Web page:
Virtual Experimentation Helps Implement Online Batch Analytics and MPC

by | Jan 31, 2007 | Industry, Life Sciences & Medical, Services, Consulting & Training, Simulation | 0 comments

Pharmaceutical Technology Europe has a recent article entitled, Artificial intelligence the key to process understanding. It discusses the opportunity to enhance the FDA’s Process Analytical Technologies (PAT) initiative using artificial intelligence based tools like neural networks, fuzzy logic and genetic algorithms. I shared this article with Greg McMillan who has been quite immersed with advanced control as it applies to bioprocesses.

I received this response which I’ll share in total (I’ve inserted some context-sensitive hyperlinks to his work on Process Control Insights):

There are opportunities to improve plant performance in the front end of the process where most of the product qualities are set by the use of online process models, batch analytics, and Model Predictive Control (MPC). Online process models based on first principals offer a significant source of knowledge discovery for both the process and the control system. The models are part of a virtual plant that enables virtual experimentation for the exploration of “what if scenarios”.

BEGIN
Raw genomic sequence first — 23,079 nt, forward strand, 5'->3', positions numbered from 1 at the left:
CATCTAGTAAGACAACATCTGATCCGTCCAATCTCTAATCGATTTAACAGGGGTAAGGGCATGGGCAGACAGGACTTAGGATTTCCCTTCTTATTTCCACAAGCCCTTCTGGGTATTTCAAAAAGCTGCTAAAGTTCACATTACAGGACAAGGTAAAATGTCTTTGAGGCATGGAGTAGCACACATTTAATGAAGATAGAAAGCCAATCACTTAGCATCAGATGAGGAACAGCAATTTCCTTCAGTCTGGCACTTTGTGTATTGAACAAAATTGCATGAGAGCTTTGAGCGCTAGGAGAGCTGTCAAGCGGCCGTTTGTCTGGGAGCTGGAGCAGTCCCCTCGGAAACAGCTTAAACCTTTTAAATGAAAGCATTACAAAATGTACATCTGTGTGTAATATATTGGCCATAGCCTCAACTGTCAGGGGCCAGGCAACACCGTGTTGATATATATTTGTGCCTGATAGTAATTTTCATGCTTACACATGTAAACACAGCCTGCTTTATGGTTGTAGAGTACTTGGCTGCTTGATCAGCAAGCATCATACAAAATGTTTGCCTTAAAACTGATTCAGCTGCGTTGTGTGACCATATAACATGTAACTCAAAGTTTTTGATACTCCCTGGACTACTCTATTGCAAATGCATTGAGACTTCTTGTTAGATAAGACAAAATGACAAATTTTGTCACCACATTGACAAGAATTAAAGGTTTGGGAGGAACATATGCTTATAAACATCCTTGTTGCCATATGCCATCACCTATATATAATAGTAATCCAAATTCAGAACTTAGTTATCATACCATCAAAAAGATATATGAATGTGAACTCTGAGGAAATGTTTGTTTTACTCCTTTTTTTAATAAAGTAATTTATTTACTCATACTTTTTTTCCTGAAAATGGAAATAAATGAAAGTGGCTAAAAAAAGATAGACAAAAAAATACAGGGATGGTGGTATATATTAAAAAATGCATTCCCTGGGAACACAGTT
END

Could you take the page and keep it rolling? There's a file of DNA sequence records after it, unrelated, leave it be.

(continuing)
This is important for the next steps of implementing online batch analytics and MPC. Since fermentation batches take days to weeks to complete and the cost of wasted batches is considerable, the virtual plant can provide data on various degrees of adverse operating conditions that would be infeasible to obtain from the actual plant in terms of time and cost.

The virtual plant facilitates the development of techniques for the proper unfolding and alignment of batch data and more advanced analysis techniques such as super model based Principal Component Analysis. Neural networks can be employed to provide reaction rates when information on the kinetics is insufficient.

Fuzzy logic rules can be formularized and tested for a wide variety of scenarios. Inferential measurements can be developed for viable mass growth rates and product formation rates to fill in the blanks between lab measurements for MPC applications to improve batch consistency and yield and to reduce batch cycle time.

In summary, the virtual plant offers a synergistic environment for the application of online batch analytics, artificial intelligence, and advanced control. These opportunities and others are discussed in the book New Directions in Bioprocess Modeling and Control published and in the lectures on the Process Control Insights website.

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